Inhibitors of regeneration in myelin, such as myelin-associated glycoprotein (MAG), play an important role in preventing regeneration after CNS injury. Elevation of cAMP, either with dibutyryl-cAMP (db-cAMP) or by priming with a variety of neurotrophins, overcomes inhibition by MAG and myelin. However, activation of cAMP is not generally regarded as a signaling pathway for neurotrophins. Here we show that the NGF-like neurotrophins overcome inhibition by MAG by activating tyrosine kinase receptors. We also show that activation of extracellular signal-regulated kinase (Erk) by BDNF is required to overcome inhibition by MAG, and that activated Erk transiently inhibits phosphodiesterase 4 (PDE4), the enzyme that hydrolyzes cAMP. Inhibition of PDE4 then allows cAMP to increase and so initiates the pathway to overcome inhibition. Furthermore, we also show that basal levels of Erk activation and basal cAMP levels contribute to the effects of db-cAMP by pushing the combined levels of cAMP above a threshold required to overcome inhibition. Together, these results not only show how NGF-like neurotrophins can elevate cAMP and overcome inhibition but also point to a novel mechanism of cross talk in neurons from the Erk to the cAMP signaling pathways.
The lack of regeneration after injury to the adult mammalian CNS is largely attributable to a glial scar (Fitch and Silver, 1999) and inhibitors in myelin (Qiu et al., 2000; Filbin, 2003). To date, three myelin inhibitors of regeneration have been identified. These are myelin-associated glycoprotein (MAG) (McKerracher et al., 1994; Mukhopadhyay et al., 1994), NogoA (Chen et al., 2000; GrandPre et al., 2000), and recently, oligodendrocyte myelin glycoprotein (OMgp) (Wang et al., 2002b). Surprisingly, MAG and OMgp and one Nogo domain, Nogo66, interact with the same receptor, the Nogo receptor (Fournier et al., 2001; Domeniconi et al., 2002; Liu et al., 2002; Wang et al., 2002b). Moreover, the signaling partner for this receptor is the p75 neurotrophin receptor (p75NTR) (Wang et al., 2002a). There are two approaches, then, to overcome inhibitors in myelin and encourage regeneration. Either the environment can be changed by blocking the inhibitors or their common receptor, or the intrinsic growth capacity of the neuron-axon can be altered such that it ignores the inhibitory molecules. Taking the latter approach, success with two treatments that change the growth capacity of the axon-neuron and allow growth on inhibitors of myelin has been reported. First, if the small G-protein Rho is inactivated in axons, regeneration occurs both in vitro and in vivo (Lehmann et al., 1999). Second, if neuronal cAMP is elevated, axons are no longer inhibited not only by MAG but also by myelin in general (Song et al., 1998; Cai et al., 1999). Importantly, elevation of cAMP in the cell body results in regeneration of lesioned spinal axons (Neumann et al., 2002; Qiu et al., 2002).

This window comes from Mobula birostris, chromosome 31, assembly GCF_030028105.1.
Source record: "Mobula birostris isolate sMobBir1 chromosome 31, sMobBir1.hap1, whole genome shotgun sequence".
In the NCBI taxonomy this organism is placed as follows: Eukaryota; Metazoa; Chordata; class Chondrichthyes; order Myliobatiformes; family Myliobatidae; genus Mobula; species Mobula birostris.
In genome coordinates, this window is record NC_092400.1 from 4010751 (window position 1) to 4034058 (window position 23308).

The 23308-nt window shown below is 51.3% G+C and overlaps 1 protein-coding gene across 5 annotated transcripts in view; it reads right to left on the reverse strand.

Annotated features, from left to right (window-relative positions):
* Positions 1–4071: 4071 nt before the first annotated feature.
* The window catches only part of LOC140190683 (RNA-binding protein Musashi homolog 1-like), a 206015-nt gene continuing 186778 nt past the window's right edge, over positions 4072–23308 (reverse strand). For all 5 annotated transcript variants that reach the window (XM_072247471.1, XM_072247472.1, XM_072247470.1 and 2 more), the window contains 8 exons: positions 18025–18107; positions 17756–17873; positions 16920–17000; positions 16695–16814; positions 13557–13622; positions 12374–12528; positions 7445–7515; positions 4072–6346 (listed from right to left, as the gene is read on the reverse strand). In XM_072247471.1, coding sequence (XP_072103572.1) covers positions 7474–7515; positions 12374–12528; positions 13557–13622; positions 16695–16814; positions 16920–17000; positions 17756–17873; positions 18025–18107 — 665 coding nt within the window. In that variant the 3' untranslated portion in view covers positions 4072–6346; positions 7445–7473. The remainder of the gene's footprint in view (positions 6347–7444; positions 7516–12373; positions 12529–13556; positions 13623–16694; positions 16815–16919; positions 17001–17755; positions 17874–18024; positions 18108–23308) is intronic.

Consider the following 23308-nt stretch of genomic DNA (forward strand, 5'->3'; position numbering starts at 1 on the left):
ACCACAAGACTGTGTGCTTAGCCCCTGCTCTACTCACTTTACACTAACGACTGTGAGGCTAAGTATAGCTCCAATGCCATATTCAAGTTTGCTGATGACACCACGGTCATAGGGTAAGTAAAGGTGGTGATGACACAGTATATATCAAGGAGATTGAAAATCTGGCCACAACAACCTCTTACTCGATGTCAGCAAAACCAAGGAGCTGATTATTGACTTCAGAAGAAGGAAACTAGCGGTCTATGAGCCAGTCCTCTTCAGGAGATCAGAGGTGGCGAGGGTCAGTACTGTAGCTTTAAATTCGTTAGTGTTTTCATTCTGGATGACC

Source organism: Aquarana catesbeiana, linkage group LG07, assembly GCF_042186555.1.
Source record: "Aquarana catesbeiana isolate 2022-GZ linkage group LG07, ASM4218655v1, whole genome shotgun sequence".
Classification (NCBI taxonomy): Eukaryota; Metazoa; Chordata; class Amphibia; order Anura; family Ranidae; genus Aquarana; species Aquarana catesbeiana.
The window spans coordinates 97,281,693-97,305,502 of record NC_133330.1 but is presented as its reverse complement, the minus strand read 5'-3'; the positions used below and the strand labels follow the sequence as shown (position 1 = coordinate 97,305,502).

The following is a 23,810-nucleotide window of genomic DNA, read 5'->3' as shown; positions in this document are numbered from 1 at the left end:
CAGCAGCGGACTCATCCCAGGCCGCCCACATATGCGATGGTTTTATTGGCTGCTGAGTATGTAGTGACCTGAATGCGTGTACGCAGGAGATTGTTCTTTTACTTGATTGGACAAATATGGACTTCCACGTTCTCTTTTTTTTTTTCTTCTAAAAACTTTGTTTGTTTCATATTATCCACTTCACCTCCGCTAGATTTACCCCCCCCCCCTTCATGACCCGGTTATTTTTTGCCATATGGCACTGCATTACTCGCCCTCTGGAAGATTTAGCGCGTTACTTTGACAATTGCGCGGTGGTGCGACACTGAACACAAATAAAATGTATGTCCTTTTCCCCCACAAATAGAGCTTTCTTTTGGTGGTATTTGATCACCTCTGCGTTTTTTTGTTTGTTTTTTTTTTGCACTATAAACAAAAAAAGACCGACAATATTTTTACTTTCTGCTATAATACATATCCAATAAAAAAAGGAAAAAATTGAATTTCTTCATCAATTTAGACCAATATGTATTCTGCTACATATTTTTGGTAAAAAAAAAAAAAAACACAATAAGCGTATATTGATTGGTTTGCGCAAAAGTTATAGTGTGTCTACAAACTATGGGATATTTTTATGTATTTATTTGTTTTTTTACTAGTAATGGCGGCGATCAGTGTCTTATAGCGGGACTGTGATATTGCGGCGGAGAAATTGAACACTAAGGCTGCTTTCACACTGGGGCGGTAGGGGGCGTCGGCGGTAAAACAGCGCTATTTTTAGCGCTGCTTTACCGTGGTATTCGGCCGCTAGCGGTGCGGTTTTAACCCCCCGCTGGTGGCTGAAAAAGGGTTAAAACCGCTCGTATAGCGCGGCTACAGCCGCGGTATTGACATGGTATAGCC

cAMP was elevated in a variety of neurons either with an analog, dibutyryl-cAMP (db-cAMP), or by exposure of the neurons to neurotrophins before exposure to the inhibitor(s). For cerebellar neurons, “priming” with BDNF or glial cell line-derived neurotrophic factor (GDNF), but not NGF, overcame inhibition by MAG and myelin, whereas for dorsal root ganglion (DRG) neurons, any one of these three neurotrophins was effective (Cai et al., 1999). The cAMP pathway is not generally regarded as a pathway activated by neurotrophins. Rather, the Ras-extracellular signal-regulated kinase (Erk) pathway is activated by neurotrophins that play a role in survival and differentiation (Kaplan and Miller, 2000). However, in non-neuronal cells, activated Erk has been shown to phosphorylate and inhibit a subfamily of the group of enzymes responsible for cAMP degradation, phosphodiesterases 4 (PDE4s) (Hoffmann et al., 1999; Baillie et al., 2000; MacKenzie et al., 2000). The PDE4 subfamily represents the most abundant PDEs in neuronal tissue (∼70%) (Jin et al., 1999). They are cAMP specific and are specifically inhibited by the drug rolipram (Houslay and Kolch, 2000). Here we show that neurotrophins elevate cAMP by an Erk-dependent inhibition of PDE, and that a threshold of cAMP-PKA activation is required for both BDNF and db-cAMP to overcome inhibition by MAG. These results identify the early steps in the neurotrophin-signaling pathway that overcomes inhibition by MAG and also point to a novel mechanism of cross talk between the Erk and the cAMP signaling pathways in neurons.
Materials and Methods